Sometimes, the best way to prepare is to find a quiet place away from all the hustle. Sometimes, you have to literally step away from the fray.
The best example I can give on how this preparation technique works is to share how Sir Isaac Newton made all his great scientific discoveries in the 17th Century. He didn’t make them while he was a student at Cambridge. He made them in the quiet of the countryside.
He had to leave Cambridge for 18 months on account of the Black Plague that struck England in 1665 and the Great Fire that followed in 1666. He went to live on the family farm in Lincolnshire until the threat subsided. During that down time, he formulated many of his major contributions to science, including integral and differential calculus, many of the laws of optics, the universal laws of motion, and the law of gravitation.
So, find a quiet place to prepare. Soak in a hot tub, take a walk, turn off the radio on the way to work, etc. Find some peace.
Final point: The more successful you are and the more money you make, the more you should prepare. Darwin Smith, the former chief executive officer of Kimberly Clark, celebrated in Jim Collins’ book, Good to Great, showed how this principle worked. Upon his retirement from Kimberly Clark, he said, “I never stopped trying to be qualified for the job.”
That’s the way you have to be. Riches don’t respond to wishes,” Napoleon Hill said. So plan and prepare how to obtain them.
The Third P: Presentation
This is what you live for and have been preparing for. When the lights go on, you have to perform. But don’t treat your performance as an audition when you sit down with your client. Simply be the prepared, polished, consistent performer you are.
Take your cue from Fred Rogers.
For more than 30 years, Mr. Rogers welcomed millions of viewers (customers) into his neighborhood because they knew precisely what they were getting — a familiar friend who wore a zippered cardigan sweater and tennis shoes. Indeed, he even kept his 143-pound weight the same, refusing to do anything that might make it fluctuate. He went to bed early and swam every morning and didn’t drink, smoke, or eat flesh of any kind.
He also made a point to behave naturally on camera rather than acting out a character. “One of the greatest gifts you can give anybody is the gift of your honest self,” he said.
He wasn’t flashy or a flip-flopper. There was no bait-and-switch. He just delivered the goods. He protected his brand (i.e., neighborhood or farming area) through honesty and constancy and authenticity. He was extremely effective because he was extremely selective.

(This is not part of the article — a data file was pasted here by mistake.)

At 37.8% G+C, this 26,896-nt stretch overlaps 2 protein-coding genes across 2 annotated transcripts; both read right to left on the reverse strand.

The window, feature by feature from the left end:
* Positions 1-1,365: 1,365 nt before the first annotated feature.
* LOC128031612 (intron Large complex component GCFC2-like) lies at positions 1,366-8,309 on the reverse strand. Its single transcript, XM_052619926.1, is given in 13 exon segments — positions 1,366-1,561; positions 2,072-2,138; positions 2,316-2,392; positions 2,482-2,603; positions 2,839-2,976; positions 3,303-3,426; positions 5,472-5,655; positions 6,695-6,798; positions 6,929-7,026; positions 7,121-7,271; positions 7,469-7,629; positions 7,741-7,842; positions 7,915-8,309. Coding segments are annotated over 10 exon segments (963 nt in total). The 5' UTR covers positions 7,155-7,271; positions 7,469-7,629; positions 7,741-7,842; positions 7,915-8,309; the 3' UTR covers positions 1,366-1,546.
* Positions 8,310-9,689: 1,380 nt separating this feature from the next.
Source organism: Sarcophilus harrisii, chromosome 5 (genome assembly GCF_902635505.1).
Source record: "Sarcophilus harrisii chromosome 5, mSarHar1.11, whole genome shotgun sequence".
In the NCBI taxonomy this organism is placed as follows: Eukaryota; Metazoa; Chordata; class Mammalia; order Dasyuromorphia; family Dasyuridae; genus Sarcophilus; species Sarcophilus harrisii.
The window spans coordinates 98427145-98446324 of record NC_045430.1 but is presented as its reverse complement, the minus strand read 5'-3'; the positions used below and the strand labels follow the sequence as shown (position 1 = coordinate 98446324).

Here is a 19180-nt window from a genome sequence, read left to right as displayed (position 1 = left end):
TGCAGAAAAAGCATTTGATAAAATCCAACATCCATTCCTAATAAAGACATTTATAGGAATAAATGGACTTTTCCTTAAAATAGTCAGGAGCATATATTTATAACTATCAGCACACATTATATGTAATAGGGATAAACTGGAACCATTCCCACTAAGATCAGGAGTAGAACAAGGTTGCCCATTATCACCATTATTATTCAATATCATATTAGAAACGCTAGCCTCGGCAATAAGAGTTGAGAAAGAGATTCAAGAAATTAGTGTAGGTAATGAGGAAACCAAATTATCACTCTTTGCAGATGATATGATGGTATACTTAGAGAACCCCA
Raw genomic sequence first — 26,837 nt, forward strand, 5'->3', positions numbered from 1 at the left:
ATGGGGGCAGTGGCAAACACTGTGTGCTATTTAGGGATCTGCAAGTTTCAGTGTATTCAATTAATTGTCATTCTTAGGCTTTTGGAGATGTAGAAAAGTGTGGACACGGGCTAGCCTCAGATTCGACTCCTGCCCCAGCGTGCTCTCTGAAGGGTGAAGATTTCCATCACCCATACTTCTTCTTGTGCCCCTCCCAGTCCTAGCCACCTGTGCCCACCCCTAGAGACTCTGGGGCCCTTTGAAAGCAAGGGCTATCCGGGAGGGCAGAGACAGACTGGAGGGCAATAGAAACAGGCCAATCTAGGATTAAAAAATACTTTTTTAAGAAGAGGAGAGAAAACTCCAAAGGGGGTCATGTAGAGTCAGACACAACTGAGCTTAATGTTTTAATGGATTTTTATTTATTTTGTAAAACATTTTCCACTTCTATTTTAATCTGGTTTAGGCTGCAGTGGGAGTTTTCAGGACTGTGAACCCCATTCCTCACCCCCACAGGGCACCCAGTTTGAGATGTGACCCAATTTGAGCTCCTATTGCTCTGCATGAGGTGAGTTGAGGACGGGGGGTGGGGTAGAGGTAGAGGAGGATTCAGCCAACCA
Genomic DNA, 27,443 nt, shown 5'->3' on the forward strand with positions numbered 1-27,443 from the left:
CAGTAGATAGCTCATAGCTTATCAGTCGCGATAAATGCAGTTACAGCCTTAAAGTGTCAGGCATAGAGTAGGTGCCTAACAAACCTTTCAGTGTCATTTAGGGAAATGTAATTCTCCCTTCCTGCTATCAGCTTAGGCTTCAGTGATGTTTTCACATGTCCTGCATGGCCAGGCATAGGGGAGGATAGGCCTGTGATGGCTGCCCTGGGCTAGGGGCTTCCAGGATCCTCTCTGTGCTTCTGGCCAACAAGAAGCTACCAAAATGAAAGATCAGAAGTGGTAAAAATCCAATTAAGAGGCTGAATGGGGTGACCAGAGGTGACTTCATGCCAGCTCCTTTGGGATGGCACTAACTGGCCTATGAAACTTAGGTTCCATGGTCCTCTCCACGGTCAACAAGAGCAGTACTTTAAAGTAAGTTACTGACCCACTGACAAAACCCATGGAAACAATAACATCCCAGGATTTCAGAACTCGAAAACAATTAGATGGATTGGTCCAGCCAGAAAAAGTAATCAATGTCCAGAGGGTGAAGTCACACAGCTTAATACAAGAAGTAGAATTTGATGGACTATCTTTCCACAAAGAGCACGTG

You can do the same.
In your presentations, aim for precision and concision, a rule unfortunately I always seems to violate. Furthermore, aim to complete instead of compete, to connect instead of correct, to coach instead of criticize, to serve instead of sell.
Let current and potential customers know exactly what you can do for them. Don’t make claims that you can’t fulfill. If there are certain values you subscribe to, share them, display them, and live them. Be consistent. In other words, if you’re selling “green” homes, don’t drive your clients around town in a gas-guzzler.
The Fourth P: Persuasion
I think this is the toughest “P” to get your arms around. To be great in the persuasive arts, you have to be comfortable in your own skin. You also have to believe that what you believe is far more important than what anybody else believes or says about you. Therefore, you have to be extremely confident and self-assured. That’s how you build Disneyland out of an orchard grove, even though everybody thinks you’re crazy.
Like Disney, you have to believe that no matter what is thrown at you — like a real estate deal that’s going to blow apart — you have what it takes to hold it together. You have to adopt a sales attitude like Brownie Wise of Tupperware fame, who said, “Remember the steam kettle; though up to its neck in hot water, it continues to sing.”
You will continue to sing and sell if you maintain a calm, clear and optimistic outlook on what you want to achieve. At age 52, Ray Kroc suffered from diabetes and arthritis. He also had no gall bladder and was missing most of his thyroid. Reflecting back on that time when he was on the verge of building a hamburger empire, he said, “I was convinced that the best years were ahead of me.”
If you’re convinced that your best years are ahead of you, you’ll be convincing to others. If your vision and purpose are clear, you’ll be persuasive in any situation. There will be no objections you can’t handle.
You don’t have to resort to tricks or cut your commission. You simply have to say what you do and do what you say. When you’re reliable and the real deal, you become naturally persuasive and passionate.
To maintain your aura of authenticity and persuasion, simply take Will Rogers’ advice, “Live in such a way that you would not be ashamed to sell your parrot to the town gossip.”
The Fifth P: Post-Sale
Fortune is in the follow-up. Disney knows that a 1 percent increase in repeat business translates into millions of dollars in extra revenue. In 2011, Ford converted its No. 1 loyalty rating from the Polk automotive survey into $20.2 billion profits, the second highest in its history.
It’s not enough to just stay in touch, however. Keep working to anticipate your customers’ needs. Give them what they want. Not what you want.
Mark Twain was probably the most conspicuous person on the planet in the early 20th Century. In trying to explain his popularity, he said his writing was like water, while other writers’ works were more like fine wine. “A lot more people drink water,” he joked.
If you stay true to the 5 Ps of Selling, you’ll be rewarded with two additional P’s. Productivity and Profit!